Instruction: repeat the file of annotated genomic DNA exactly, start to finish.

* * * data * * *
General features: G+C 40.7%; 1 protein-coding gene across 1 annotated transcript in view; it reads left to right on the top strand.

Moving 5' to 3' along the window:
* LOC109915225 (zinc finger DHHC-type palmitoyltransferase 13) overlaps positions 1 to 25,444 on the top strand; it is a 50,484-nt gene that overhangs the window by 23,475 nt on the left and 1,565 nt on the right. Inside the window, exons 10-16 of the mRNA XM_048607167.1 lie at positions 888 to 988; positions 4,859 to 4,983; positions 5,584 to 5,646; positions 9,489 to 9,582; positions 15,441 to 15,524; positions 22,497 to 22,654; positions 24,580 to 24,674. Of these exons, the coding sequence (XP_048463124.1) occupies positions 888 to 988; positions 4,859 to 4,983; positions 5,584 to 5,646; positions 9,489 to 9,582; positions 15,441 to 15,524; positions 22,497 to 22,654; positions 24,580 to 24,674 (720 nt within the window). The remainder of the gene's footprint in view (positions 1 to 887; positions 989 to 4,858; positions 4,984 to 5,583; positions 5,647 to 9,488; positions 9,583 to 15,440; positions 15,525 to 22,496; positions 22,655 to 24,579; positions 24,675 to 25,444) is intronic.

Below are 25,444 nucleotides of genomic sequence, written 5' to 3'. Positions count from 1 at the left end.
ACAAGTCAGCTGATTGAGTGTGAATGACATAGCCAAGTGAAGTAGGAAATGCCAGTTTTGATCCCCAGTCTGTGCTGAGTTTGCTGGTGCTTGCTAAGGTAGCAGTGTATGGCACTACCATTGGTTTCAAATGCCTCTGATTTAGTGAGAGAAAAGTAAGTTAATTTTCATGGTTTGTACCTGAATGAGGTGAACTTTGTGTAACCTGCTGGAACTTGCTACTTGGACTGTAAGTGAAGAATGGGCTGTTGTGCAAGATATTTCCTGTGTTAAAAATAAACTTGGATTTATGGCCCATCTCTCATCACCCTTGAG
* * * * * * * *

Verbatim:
General features: G+C 40.7%; 1 protein-coding gene across 1 annotated transcript in view; it reads left to right on the top strand.

Moving 5' to 3' along the window:
* LOC109915225 (zinc finger DHHC-type palmitoyltransferase 13) overlaps positions 1 to 25,444 on the top strand; it is a 50,484-nt gene that overhangs the window by 23,475 nt on the left and 1,565 nt on the right. Inside the window, exons 10-16 of the mRNA XM_048607167.1 lie at positions 888 to 988; positions 4,859 to 4,983; positions 5,584 to 5,646; positions 9,489 to 9,582; positions 15,441 to 15,524; positions 22,497 to 22,654; positions 24,580 to 24,674. Of these exons, the coding sequence (XP_048463124.1) occupies positions 888 to 988; positions 4,859 to 4,983; positions 5,584 to 5,646; positions 9,489 to 9,582; positions 15,441 to 15,524; positions 22,497 to 22,654; positions 24,580 to 24,674 (720 nt within the window). The remainder of the gene's footprint in view (positions 1 to 887; positions 989 to 4,858; positions 4,984 to 5,583; positions 5,647 to 9,488; positions 9,583 to 15,440; positions 15,525 to 22,496; positions 22,655 to 24,579; positions 24,675 to 25,444) is intronic.

Below are 25,444 nucleotides of genomic sequence, written 5' to 3'. Positions count from 1 at the left end.
ACAAGTCAGCTGATTGAGTGTGAATGACATAGCCAAGTGAAGTAGGAAATGCCAGTTTTGATCCCCAGTCTGTGCTGAGTTTGCTGGTGCTTGCTAAGGTAGCAGTGTATGGCACTACCATTGGTTTCAAATGCCTCTGATTTAGTGAGAGAAAAGTAAGTTAATTTTCATGGTTTGTACCTGAATGAGGTGAACTTTGTGTAACCTGCTGGAACTTGCTACTTGGACTGTAAGTGAAGAATGGGCTGTTGTGCAAGATATTTCCTGTGTTAAAAATAAACTTGGATTTATGGCCCATCTCTCATCACCCTTGAG